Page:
Mary Douglas Nicol was born on February 6, 1913. Her father, Erskine Nicol, was a landscape painter, and her mother, Cecilia Marion Frere, an amateur artist. Mary spent much of her early childhood in Europe, especially in the Dordogne, a region abundant in prehistoric cave art and archaeological sites.
In 1930 she began auditing archaeology and geology courses at the University of London, working on archaeological digs and doing illustrations. In 1933, a close friend introduced her to the archaeologist Louis Leakey who was lecturing at the Royal Anthropological Institute. Louis asked Mary to do the drawings for his book, Adam's Ancestors, and an affair began between the two. In 1935 she left England to join Louis in Tanzania.
In the ensuing decades, Mary and Louis spent much of their time excavating at Olduvai Gorge in the Serengeti Plains of northern Tanzania. However, it was on Rusinga Island, just off the west bank of Lake Victoria, that the Leakeys made their first important discovery. In early October 1948, Mary discovered the skull and jaws of an apelike creature called Proconsul Africanus, the first skull of a fossil ape ever to be found and the first skull of a possible ancestor of humans and modern apes. This skull, eighteen-million-years-old from the Miocene era, was the oldest then discovered in Africa.
In 1959, Mary found "Zinjanthropus" (Australopithecus Boisei), a hominid fossil about 1.75 million-years old. "Zinj" was the oldest hominid ever found to that time and the first of that species. The discovery led to even greater renown for the Leakeys, and in 1962, both Mary and Louis received the gold Hubbard Award from the National Geographic Society, the Society's highest honor.
By the late 1960s, Mary and Louis were seldom together. On 1 October 1972 Louis died of a heart attack. After her husband's death, Mary continued her work at Olduvai and at nearby Laetoli. In 1976 her team uncovered fossilized animal prints, and two years later two short parallel trails of hominid footprints that stretched more than eighty feet in rock dating to 3.6-million-years-old. The prints were made by two individuals walking side-by-side, with a third deliberately stepping in the footprints of the largest individual.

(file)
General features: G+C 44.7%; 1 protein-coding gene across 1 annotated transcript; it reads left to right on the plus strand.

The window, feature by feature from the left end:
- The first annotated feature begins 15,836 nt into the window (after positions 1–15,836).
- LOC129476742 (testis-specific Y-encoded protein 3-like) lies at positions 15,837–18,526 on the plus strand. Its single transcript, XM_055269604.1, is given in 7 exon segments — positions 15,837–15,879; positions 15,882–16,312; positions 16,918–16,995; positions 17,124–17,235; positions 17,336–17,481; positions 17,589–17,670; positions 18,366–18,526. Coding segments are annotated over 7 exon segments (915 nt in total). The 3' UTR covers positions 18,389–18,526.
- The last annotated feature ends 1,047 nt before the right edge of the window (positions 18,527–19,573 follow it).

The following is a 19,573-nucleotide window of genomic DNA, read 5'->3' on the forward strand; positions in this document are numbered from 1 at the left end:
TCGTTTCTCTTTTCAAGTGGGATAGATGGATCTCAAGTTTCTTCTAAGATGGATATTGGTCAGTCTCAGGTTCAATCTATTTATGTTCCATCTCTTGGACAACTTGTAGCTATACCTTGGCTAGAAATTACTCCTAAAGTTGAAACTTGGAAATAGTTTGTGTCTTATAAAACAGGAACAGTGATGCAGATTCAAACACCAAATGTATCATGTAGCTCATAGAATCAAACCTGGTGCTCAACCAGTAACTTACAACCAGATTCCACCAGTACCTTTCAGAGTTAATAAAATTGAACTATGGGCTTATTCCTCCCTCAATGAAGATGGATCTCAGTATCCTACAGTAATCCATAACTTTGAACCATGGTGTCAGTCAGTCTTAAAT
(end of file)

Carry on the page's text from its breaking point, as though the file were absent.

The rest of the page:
In 1983, Mary retired from active fieldwork and moved to Nairobi. She published her autobiography, Disclosing the Past, in 1984, and continued to work at various excavations in Kenya and at Olduvai until close to her death on 9 December 1996 at the age of eighty-three.
There is material on the web dealing with the entire (very interesting) Leakey family, such as: A Science Odyssey: People and Discoveries, The Leakey family; The Leakey Family; and the Leakey Foundation site.
Also shedding light on the Leakey family is the conversation with Richard Leakey, Zinj and the Leakeys.
There are useful biographies of Mary Leakey's husband, Louis Leakey (Talk.Origins), and son, Richard Leakey (Talk.Origins). See also the recent article by Meave Leakey (daughter-in-law of Mary Leakey), Finding Homo Sapiens' Lost Relatives (Continuing a Family Tradition, Meave G. Leakey Uncovers the Skeletons in Your Closet).
To investigate the entire field of human origins, one might want to check some really good PBS programs including NOVA's In Search of Human Origins (part 1, part 2 and part 3) and and the new Human Evolution, A Science Odyssey.
The Smithsonian Museum of Natural History Human Origins Program maintains an outstanding site that includes a representational human family tree. Another list of very useful websites links is maintained by Jeanne Sept (Indiana University). See also Early Hominin Evolution: A Survey of the Australopithecines and Related Genera by Dr. Dennis O'Neil.
Finally, check the media-intensive site of the Institute of Human Origins, Becoming Human. Also, Hall of Human Origins at the American Museum of Natural History, the Institute of Human Origins at Arizona State University and 100 Years of the Leakey Family in East Africa.
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